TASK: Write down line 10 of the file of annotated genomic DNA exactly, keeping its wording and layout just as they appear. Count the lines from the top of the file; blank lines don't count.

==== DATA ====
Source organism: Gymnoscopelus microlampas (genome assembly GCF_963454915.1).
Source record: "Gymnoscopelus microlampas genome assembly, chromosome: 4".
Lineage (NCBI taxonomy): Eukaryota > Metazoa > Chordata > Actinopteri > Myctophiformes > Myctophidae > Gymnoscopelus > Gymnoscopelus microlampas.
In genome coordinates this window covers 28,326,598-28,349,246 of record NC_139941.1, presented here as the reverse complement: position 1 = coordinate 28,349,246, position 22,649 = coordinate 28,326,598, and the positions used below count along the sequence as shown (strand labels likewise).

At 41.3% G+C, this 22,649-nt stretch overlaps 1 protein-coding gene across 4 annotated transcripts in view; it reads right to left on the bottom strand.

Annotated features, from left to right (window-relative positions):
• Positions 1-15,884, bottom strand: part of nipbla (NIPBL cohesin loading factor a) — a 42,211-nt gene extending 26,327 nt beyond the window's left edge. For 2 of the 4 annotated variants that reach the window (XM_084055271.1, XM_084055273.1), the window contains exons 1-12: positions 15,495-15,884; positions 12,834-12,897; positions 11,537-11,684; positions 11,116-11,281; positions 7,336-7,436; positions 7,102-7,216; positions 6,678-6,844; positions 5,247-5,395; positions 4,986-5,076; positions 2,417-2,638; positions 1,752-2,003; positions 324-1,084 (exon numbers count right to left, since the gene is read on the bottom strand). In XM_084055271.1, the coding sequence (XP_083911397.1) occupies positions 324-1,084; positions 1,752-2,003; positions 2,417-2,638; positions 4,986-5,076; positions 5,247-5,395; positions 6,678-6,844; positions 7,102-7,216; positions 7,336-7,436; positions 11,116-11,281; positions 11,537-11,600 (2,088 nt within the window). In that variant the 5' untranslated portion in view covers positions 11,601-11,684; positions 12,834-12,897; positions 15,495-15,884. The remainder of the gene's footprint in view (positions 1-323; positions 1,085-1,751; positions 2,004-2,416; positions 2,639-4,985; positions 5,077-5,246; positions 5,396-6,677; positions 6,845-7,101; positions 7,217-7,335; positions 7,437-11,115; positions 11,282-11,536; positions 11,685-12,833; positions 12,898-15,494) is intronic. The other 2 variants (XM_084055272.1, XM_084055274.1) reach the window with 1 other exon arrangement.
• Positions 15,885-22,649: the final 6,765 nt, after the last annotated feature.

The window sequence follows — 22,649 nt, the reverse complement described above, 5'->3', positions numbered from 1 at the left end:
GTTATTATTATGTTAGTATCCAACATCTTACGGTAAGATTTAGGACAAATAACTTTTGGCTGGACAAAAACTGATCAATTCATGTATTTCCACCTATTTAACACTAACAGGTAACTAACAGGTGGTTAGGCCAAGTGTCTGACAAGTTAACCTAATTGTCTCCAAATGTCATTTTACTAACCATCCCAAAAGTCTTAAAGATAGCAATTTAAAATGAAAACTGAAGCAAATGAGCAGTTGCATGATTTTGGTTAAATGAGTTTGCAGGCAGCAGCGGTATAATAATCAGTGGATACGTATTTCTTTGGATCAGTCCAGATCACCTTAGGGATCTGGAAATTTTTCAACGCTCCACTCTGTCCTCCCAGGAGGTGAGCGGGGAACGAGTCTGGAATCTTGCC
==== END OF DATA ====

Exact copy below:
GTTATTATTATGTTAGTATCCAACATCTTACGGTAAGATTTAGGACAAATAACTTTTGGCTGGACAAAAACTGATCAATTCATGTATTTCCACCTATTTAACACTAACAGGTAACTAACAGGTGGTTAGGCCAAGTGTCTGACAAGTTAACCTAATTGTCTCCAAATGTCATTTTACTAACCATCCCAAAAGTCTTAAAGATAGCAATTTAAAATGAAAACTGAAGCAAATGAGCAGTTGCATGATTTTGGTTAAATGAGTTTGCAGGCAGCAGCGGTATAATAATCAGTGGATACGTATTTCTTTGGATCAGTCCAGATCACCTTAGGGATCTGGAAATTTTTCAACGCTCCACTCTGTCCTCCCAGGAGGTGAGCGGGGAACGAGTCTGGAATCTTGCC